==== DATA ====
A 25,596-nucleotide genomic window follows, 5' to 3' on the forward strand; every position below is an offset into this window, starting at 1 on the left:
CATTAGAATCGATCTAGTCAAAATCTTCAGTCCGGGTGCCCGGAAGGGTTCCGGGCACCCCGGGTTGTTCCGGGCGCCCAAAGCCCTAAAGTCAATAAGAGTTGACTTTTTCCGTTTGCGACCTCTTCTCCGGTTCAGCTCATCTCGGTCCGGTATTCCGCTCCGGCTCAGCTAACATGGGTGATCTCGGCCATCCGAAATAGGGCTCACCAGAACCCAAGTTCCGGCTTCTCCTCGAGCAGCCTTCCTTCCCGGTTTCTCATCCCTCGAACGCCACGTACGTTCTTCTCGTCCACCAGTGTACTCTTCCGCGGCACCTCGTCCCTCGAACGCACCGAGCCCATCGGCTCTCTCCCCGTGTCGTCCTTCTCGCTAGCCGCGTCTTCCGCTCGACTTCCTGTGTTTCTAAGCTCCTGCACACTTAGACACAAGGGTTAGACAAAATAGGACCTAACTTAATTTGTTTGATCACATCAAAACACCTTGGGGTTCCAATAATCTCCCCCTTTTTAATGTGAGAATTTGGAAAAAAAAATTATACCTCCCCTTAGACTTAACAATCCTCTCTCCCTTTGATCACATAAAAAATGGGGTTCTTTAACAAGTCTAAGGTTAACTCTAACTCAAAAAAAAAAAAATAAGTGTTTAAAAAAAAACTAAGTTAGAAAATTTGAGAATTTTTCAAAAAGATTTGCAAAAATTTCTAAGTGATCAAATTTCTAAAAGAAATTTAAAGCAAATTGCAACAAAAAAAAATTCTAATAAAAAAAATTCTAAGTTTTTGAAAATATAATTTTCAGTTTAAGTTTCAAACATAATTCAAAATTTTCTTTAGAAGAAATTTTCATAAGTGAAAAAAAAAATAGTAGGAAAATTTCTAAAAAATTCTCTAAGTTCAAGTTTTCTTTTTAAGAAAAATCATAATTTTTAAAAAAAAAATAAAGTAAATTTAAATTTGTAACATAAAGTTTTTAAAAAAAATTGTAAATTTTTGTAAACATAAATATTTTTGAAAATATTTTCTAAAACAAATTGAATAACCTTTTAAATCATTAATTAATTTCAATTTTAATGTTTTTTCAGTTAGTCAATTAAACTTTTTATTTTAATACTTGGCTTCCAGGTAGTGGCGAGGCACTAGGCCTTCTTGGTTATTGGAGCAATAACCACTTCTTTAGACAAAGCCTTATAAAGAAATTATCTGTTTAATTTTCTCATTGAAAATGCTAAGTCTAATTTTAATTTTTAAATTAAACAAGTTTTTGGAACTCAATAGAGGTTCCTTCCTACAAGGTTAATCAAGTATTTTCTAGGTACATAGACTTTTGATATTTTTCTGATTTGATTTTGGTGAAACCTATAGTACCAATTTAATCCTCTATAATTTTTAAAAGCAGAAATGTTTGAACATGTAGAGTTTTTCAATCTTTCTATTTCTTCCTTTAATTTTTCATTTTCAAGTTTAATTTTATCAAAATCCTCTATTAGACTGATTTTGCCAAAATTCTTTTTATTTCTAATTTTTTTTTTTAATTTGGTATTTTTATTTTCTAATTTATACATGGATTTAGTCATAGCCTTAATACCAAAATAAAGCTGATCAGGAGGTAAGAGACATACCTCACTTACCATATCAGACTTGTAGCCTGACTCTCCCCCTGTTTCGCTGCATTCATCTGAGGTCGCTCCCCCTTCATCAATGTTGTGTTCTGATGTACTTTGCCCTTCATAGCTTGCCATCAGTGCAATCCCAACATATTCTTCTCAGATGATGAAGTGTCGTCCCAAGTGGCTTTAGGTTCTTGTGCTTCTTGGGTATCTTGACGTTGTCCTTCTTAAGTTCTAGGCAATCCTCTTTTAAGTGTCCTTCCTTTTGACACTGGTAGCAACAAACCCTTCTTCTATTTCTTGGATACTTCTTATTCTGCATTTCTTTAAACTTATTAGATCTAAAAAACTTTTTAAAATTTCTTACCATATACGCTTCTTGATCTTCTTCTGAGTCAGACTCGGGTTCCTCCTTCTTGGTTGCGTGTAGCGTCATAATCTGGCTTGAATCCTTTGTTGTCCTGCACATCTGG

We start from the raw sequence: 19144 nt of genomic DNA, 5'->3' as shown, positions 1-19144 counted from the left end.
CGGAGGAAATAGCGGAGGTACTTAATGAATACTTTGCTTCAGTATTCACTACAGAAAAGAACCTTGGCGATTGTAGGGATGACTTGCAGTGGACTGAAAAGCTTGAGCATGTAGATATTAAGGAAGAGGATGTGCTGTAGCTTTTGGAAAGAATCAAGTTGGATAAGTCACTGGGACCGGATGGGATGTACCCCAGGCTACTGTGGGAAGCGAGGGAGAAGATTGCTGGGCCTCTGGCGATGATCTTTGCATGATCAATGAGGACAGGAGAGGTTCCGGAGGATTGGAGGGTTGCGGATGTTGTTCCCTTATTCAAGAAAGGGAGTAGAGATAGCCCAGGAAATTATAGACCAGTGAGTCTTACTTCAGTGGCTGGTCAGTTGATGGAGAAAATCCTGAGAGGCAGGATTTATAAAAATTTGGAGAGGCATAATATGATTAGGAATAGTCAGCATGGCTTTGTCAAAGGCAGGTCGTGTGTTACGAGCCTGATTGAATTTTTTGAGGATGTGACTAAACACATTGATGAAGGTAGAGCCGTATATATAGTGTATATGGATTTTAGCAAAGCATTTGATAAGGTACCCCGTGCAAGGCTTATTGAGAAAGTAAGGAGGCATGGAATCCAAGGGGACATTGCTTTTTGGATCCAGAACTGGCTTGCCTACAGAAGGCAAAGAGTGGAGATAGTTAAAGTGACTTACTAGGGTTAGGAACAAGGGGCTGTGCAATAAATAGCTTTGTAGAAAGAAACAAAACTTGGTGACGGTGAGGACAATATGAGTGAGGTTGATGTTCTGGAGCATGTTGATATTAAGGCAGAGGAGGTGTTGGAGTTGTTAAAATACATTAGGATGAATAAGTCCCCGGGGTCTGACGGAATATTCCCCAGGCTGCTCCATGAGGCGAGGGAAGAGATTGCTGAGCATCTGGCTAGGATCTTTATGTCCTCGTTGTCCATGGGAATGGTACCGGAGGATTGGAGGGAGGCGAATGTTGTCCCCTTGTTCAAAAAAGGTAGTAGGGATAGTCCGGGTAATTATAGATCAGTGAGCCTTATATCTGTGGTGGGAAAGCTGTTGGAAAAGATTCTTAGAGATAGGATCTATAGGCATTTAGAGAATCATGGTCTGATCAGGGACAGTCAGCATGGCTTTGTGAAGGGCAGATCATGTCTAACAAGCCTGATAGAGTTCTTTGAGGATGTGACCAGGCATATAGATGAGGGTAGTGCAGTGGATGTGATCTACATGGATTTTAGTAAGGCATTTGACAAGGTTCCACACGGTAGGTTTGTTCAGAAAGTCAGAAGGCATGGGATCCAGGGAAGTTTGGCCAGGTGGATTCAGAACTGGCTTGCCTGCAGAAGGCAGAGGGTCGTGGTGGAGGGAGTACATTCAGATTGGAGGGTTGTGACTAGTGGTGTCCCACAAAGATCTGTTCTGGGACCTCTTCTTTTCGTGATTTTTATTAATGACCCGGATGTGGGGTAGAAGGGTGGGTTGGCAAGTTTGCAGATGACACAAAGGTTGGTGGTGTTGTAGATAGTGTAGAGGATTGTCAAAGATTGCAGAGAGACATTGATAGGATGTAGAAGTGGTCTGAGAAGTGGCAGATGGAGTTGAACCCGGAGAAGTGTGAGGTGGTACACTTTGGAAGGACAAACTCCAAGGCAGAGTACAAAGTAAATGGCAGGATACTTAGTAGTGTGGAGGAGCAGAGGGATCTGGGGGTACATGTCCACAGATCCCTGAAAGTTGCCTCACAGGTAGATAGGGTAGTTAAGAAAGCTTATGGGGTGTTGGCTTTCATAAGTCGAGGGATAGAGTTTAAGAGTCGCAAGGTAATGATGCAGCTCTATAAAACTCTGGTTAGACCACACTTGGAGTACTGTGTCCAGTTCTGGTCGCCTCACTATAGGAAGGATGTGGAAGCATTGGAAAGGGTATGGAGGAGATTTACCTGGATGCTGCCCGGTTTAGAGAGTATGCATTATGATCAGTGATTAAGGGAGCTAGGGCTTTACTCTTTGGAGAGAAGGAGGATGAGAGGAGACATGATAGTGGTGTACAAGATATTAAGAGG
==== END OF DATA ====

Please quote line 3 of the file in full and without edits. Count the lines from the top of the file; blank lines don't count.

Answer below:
We start from the raw sequence: 19144 nt of genomic DNA, 5'->3' as shown, positions 1-19144 counted from the left end.